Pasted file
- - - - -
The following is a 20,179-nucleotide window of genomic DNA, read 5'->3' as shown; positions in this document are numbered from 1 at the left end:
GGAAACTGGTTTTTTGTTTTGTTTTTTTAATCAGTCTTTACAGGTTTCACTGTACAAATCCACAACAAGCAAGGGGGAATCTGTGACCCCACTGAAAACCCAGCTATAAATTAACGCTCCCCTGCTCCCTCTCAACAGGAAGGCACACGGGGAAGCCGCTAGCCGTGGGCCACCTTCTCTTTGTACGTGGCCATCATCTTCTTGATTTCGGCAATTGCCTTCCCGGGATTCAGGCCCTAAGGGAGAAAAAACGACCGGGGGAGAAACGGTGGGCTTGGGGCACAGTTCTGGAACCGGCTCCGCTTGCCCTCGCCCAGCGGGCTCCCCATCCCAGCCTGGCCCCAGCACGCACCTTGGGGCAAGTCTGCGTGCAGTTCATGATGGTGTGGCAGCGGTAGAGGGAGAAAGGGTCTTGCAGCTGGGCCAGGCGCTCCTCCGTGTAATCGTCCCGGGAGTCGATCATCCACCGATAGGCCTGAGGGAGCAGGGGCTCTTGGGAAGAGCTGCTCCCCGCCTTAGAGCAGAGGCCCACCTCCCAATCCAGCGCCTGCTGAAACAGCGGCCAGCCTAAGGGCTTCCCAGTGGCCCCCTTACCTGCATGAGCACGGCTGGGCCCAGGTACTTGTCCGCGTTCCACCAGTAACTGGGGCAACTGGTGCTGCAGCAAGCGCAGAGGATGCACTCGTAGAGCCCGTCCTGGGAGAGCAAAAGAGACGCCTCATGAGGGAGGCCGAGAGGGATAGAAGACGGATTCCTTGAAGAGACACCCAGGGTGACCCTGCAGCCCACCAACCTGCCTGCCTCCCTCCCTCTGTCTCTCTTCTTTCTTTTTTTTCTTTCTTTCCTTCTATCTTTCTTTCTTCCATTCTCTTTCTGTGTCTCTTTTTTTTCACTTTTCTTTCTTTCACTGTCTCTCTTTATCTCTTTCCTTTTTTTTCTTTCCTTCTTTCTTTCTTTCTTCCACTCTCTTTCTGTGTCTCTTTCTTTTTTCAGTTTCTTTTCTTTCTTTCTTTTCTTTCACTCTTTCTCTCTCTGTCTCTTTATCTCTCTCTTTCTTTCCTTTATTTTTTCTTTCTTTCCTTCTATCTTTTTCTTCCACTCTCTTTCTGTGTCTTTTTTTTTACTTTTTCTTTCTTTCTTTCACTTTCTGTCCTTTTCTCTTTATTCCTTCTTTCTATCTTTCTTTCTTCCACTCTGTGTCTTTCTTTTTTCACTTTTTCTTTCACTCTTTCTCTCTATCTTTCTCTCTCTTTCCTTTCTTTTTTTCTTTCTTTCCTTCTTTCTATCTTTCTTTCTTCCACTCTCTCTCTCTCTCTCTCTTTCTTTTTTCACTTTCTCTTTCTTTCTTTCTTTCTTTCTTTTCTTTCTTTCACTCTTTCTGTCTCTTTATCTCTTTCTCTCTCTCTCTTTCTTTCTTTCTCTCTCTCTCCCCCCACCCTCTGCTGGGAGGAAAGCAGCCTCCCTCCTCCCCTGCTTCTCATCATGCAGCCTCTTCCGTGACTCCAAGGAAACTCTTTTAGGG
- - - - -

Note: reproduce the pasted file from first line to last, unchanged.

The following is a 20,179-nucleotide window of genomic DNA, read 5'->3' as shown; positions in this document are numbered from 1 at the left end:
GGAAACTGGTTTTTTGTTTTGTTTTTTTAATCAGTCTTTACAGGTTTCACTGTACAAATCCACAACAAGCAAGGGGGAATCTGTGACCCCACTGAAAACCCAGCTATAAATTAACGCTCCCCTGCTCCCTCTCAACAGGAAGGCACACGGGGAAGCCGCTAGCCGTGGGCCACCTTCTCTTTGTACGTGGCCATCATCTTCTTGATTTCGGCAATTGCCTTCCCGGGATTCAGGCCCTAAGGGAGAAAAAACGACCGGGGGAGAAACGGTGGGCTTGGGGCACAGTTCTGGAACCGGCTCCGCTTGCCCTCGCCCAGCGGGCTCCCCATCCCAGCCTGGCCCCAGCACGCACCTTGGGGCAAGTCTGCGTGCAGTTCATGATGGTGTGGCAGCGGTAGAGGGAGAAAGGGTCTTGCAGCTGGGCCAGGCGCTCCTCCGTGTAATCGTCCCGGGAGTCGATCATCCACCGATAGGCCTGAGGGAGCAGGGGCTCTTGGGAAGAGCTGCTCCCCGCCTTAGAGCAGAGGCCCACCTCCCAATCCAGCGCCTGCTGAAACAGCGGCCAGCCTAAGGGCTTCCCAGTGGCCCCCTTACCTGCATGAGCACGGCTGGGCCCAGGTACTTGTCCGCGTTCCACCAGTAACTGGGGCAACTGGTGCTGCAGCAAGCGCAGAGGATGCACTCGTAGAGCCCGTCCTGGGAGAGCAAAAGAGACGCCTCATGAGGGAGGCCGAGAGGGATAGAAGACGGATTCCTTGAAGAGACACCCAGGGTGACCCTGCAGCCCACCAACCTGCCTGCCTCCCTCCCTCTGTCTCTCTTCTTTCTTTTTTTTCTTTCTTTCCTTCTATCTTTCTTTCTTCCATTCTCTTTCTGTGTCTCTTTTTTTTCACTTTTCTTTCTTTCACTGTCTCTCTTTATCTCTTTCCTTTTTTTTCTTTCCTTCTTTCTTTCTTTCTTCCACTCTCTTTCTGTGTCTCTTTCTTTTTTCAGTTTCTTTTCTTTCTTTCTTTTCTTTCACTCTTTCTCTCTCTGTCTCTTTATCTCTCTCTTTCTTTCCTTTATTTTTTCTTTCTTTCCTTCTATCTTTTTCTTCCACTCTCTTTCTGTGTCTTTTTTTTTACTTTTTCTTTCTTTCTTTCACTTTCTGTCCTTTTCTCTTTATTCCTTCTTTCTATCTTTCTTTCTTCCACTCTGTGTCTTTCTTTTTTCACTTTTTCTTTCACTCTTTCTCTCTATCTTTCTCTCTCTTTCCTTTCTTTTTTTCTTTCTTTCCTTCTTTCTATCTTTCTTTCTTCCACTCTCTCTCTCTCTCTCTCTTTCTTTTTTCACTTTCTCTTTCTTTCTTTCTTTCTTTCTTTTCTTTCTTTCACTCTTTCTGTCTCTTTATCTCTTTCTCTCTCTCTCTTTCTTTCTTTCTCTCTCTCTCCCCCCACCCTCTGCTGGGAGGAAAGCAGCCTCCCTCCTCCCCTGCTTCTCATCATGCAGCCTCTTCCGTGACTCCAAGGAAACTCTTTTAGGG